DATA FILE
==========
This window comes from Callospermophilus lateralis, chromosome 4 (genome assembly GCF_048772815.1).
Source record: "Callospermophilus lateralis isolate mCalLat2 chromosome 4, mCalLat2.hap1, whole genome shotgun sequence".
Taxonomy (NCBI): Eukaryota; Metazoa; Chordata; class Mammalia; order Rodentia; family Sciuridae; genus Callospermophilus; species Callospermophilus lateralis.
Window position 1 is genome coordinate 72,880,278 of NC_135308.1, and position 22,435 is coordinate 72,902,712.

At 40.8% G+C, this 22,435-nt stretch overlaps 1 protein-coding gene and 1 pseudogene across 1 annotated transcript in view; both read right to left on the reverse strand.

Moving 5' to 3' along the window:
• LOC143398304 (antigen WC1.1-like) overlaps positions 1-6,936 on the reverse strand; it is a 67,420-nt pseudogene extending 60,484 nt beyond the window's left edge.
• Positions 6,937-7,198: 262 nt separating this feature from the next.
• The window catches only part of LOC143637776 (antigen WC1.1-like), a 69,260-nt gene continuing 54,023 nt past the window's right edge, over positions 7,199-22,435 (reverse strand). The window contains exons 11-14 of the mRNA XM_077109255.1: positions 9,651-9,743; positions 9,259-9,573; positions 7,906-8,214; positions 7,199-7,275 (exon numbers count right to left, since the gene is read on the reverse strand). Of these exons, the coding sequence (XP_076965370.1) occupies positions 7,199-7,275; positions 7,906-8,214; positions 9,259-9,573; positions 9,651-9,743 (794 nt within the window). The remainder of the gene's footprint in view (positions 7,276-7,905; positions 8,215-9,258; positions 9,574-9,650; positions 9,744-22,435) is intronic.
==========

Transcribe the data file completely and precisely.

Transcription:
This window comes from Callospermophilus lateralis, chromosome 4 (genome assembly GCF_048772815.1).
Source record: "Callospermophilus lateralis isolate mCalLat2 chromosome 4, mCalLat2.hap1, whole genome shotgun sequence".
Taxonomy (NCBI): Eukaryota; Metazoa; Chordata; class Mammalia; order Rodentia; family Sciuridae; genus Callospermophilus; species Callospermophilus lateralis.
Window position 1 is genome coordinate 72,880,278 of NC_135308.1, and position 22,435 is coordinate 72,902,712.

At 40.8% G+C, this 22,435-nt stretch overlaps 1 protein-coding gene and 1 pseudogene across 1 annotated transcript in view; both read right to left on the reverse strand.

Moving 5' to 3' along the window:
• LOC143398304 (antigen WC1.1-like) overlaps positions 1-6,936 on the reverse strand; it is a 67,420-nt pseudogene extending 60,484 nt beyond the window's left edge.
• Positions 6,937-7,198: 262 nt separating this feature from the next.
• The window catches only part of LOC143637776 (antigen WC1.1-like), a 69,260-nt gene continuing 54,023 nt past the window's right edge, over positions 7,199-22,435 (reverse strand). The window contains exons 11-14 of the mRNA XM_077109255.1: positions 9,651-9,743; positions 9,259-9,573; positions 7,906-8,214; positions 7,199-7,275 (exon numbers count right to left, since the gene is read on the reverse strand). Of these exons, the coding sequence (XP_076965370.1) occupies positions 7,199-7,275; positions 7,906-8,214; positions 9,259-9,573; positions 9,651-9,743 (794 nt within the window). The remainder of the gene's footprint in view (positions 7,276-7,905; positions 8,215-9,258; positions 9,574-9,650; positions 9,744-22,435) is intronic.